Sum Square Digits Sequence

April 27, 2018

Regular readers of this blog know of my affinity for recreational mathematics, and today’s exercise is an example of that.

We looked at happy numbers in a previous exercise. Recently, Fermat’s Library re-published a proof by Arthur Porges, first published in the American Mathematical Monthly in 1945, that the trajectory of the sequence of summing the squares of the digits of a number always ends in 1 (a Happy Number) or a set of eight digits 4, 16, 37, 58, 89, 145, 42, 20 (a Sad Number). So, we look at this task again:

You are given a positive integer. Split the number into its base-ten digits, square each digit, and sum the squares. Repeat until you reach 1 (a Happy Number) or enter a loop (a Sad Number). Return the sequence thus generated.

For instance, 19 is a happy number, with sequence 19, 82, 68, 100, 1, while 18 is a sad number, with sequence 18, 65, 61, 37, 58, 89, 145, 42, 20, 4, 16, 37, …

Your task is to compute the sequence described above for a given n. When you are finished, you are welcome to read or run a suggested solution, or to post your own solution or discuss the exercise in the comments below.

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9 Responses to “Sum Square Digits Sequence”

  1. Zack said

    Although the problem is ill-defined (there is a case of a number being neutral, i.e. neither happy or sad), we’ll look at the case where the number is happy if and only if the end result is 1. Here is my take with Julia.

    global sad = [4, 16, 37, 58, 89, 145, 42, 20];

    function DigitsOf(n::Int64)
    digits = split(string(n), “”)
    z = length(digits)
    Z = Array{Int64}(z)

    for i = 1:z
        Z[i] = parse(Int64, digits[i])
    end
    
    return Z, z
    

    end

    function IsHappy(n::Int64)
    D, nd = DigitsOf(n)
    S = [n]

    while nd != 1              
        s = 0
    
        for d in D
            s += d^2
        end
    
        D, nd = DigitsOf(s)
        push!(S, s)
    
        if S[end] in sad; return false, S; end
    end
    
    if S[end] == 1
        return true, S
    else
        return false, S
    end
    

    end

    IsHappy(19)
    (true, [19, 82, 68, 100, 1])

    IsHappy(18)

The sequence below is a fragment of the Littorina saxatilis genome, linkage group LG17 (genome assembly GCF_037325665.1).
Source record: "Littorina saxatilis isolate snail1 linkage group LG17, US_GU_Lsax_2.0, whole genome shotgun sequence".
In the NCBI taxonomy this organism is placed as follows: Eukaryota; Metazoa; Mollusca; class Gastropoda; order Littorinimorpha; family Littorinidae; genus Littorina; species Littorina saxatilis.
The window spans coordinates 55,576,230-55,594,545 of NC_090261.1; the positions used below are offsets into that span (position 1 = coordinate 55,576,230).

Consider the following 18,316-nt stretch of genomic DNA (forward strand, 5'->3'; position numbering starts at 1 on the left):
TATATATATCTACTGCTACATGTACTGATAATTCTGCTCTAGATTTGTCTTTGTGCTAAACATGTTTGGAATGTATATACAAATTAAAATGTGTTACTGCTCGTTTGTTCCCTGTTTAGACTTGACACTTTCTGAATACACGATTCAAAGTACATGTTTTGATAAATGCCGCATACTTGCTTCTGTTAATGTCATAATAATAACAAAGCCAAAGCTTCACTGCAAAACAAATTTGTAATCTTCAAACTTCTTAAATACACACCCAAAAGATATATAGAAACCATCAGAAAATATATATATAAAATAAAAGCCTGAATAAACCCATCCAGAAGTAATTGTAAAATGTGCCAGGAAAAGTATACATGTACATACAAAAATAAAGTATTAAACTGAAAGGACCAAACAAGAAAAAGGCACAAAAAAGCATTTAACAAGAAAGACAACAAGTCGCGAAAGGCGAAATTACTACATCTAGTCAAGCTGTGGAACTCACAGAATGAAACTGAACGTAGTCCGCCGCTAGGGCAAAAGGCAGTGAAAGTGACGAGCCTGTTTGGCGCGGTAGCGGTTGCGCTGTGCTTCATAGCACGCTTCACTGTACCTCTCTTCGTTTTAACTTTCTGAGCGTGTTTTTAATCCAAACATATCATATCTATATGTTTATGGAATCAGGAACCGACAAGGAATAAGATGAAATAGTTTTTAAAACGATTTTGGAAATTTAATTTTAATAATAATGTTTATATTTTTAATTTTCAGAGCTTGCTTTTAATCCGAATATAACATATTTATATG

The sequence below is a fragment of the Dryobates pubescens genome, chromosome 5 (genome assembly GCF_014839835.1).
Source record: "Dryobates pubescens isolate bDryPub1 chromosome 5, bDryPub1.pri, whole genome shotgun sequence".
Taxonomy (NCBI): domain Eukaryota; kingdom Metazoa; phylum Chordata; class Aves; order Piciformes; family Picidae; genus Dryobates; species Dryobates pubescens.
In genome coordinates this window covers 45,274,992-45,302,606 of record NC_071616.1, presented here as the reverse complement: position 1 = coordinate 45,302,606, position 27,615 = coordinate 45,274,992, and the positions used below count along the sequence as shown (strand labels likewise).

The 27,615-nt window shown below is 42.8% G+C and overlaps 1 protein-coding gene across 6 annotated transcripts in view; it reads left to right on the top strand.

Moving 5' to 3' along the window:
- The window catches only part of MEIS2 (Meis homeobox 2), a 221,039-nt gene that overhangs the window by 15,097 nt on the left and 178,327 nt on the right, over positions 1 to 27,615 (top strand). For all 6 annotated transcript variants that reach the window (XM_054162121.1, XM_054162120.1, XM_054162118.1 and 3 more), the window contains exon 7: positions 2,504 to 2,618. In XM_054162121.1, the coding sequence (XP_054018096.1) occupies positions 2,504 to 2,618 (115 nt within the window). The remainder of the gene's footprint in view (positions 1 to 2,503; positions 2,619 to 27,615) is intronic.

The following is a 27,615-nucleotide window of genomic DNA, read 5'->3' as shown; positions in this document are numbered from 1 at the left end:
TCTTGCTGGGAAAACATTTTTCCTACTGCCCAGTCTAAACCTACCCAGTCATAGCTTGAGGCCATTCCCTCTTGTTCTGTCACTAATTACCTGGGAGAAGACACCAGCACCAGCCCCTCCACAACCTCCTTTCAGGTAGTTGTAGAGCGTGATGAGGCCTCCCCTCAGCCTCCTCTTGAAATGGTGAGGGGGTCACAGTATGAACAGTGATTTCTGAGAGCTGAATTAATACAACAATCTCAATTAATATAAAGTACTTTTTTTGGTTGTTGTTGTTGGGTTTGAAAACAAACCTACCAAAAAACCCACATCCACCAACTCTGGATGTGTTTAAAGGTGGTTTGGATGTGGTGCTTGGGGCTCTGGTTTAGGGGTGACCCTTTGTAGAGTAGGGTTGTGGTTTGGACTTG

(false, [18, 65, 61, 37])

    IsHappy(111)
    (false, [111, 3])

    Whatever the case, creative problems like this can make someone quite happy, for sure. Happy weekend everyone!

  2. mcmillhj said

    Perl6 solution with a simple loop:

    #!perl6
    
    sub is-happy(Int:D $n --> Bool) {
      $n == 1;
    }
    
    sub is-sad(Int:D $n --> Bool) {
      ?(4, 16, 37, 58, 89, 145, 42, 20).first: * == $n;
    }
    
    sub ssds(Int:D $n --> List) {
      my @seq = (($n),);
      repeat {
        @seq.push([+] @seq[* - 1].polymod(10 xx *).map({ $_ * $_ }));
      } while !(is-happy(@seq[* - 1]) or is-sad(@seq[* - 1]));
    
      @seq;
    }
    
    say ssds(19); # [19 82 68 100 1]
    say ssds(18); # [18 65 61 37]
    
  3. Scott McMaster said

    Here is my Golang solution, with a disclaimer that I’m just learning Go and so far don’t like it very much:

    package main

    import (
    "bufio"
    "fmt"
    "math"
    "os"
    "strconv"
    "strings"
    )

    func main() {
    reader := bufio.NewReader(os.Stdin)

    for {
    fmt.Println("Enter a positive number >= 1, or negative number to quit: ")
    text, _ := reader.ReadString(‘\n’)

    i, err := strconv.Atoi(strings.TrimSpace(text))
    if err != nil {
    fmt.Println("Please enter a number")
    continue
    }

    if i <= 1 {
    fmt.Println("Bye")
    break
    }

    typ, sequence := happyOrSad(i)
    fmt.Printf("%d is %s and the sequence is %v\n", i, typ, sequence)
    }
    }

    func happyOrSad(num int) (string, []int) {
    seen := make(map[int]bool)
    seq := []int{num}